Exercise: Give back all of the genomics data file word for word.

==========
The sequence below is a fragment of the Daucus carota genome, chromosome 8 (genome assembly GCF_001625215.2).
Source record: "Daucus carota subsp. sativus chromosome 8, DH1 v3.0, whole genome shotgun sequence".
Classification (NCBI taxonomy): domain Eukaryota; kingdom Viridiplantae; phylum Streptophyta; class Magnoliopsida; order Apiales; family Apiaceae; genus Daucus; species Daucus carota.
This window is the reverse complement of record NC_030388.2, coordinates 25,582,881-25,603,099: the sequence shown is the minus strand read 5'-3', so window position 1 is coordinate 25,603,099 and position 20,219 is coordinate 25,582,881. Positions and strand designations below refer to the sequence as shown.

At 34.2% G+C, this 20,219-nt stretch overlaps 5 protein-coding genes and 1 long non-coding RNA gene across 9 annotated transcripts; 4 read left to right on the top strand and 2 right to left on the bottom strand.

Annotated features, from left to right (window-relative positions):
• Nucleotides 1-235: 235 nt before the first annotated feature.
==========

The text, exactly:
The sequence below is a fragment of the Daucus carota genome, chromosome 8 (genome assembly GCF_001625215.2).
Source record: "Daucus carota subsp. sativus chromosome 8, DH1 v3.0, whole genome shotgun sequence".
Classification (NCBI taxonomy): domain Eukaryota; kingdom Viridiplantae; phylum Streptophyta; class Magnoliopsida; order Apiales; family Apiaceae; genus Daucus; species Daucus carota.
This window is the reverse complement of record NC_030388.2, coordinates 25,582,881-25,603,099: the sequence shown is the minus strand read 5'-3', so window position 1 is coordinate 25,603,099 and position 20,219 is coordinate 25,582,881. Positions and strand designations below refer to the sequence as shown.

At 34.2% G+C, this 20,219-nt stretch overlaps 5 protein-coding genes and 1 long non-coding RNA gene across 9 annotated transcripts; 4 read left to right on the top strand and 2 right to left on the bottom strand.

Annotated features, from left to right (window-relative positions):
• Nucleotides 1-235: 235 nt before the first annotated feature.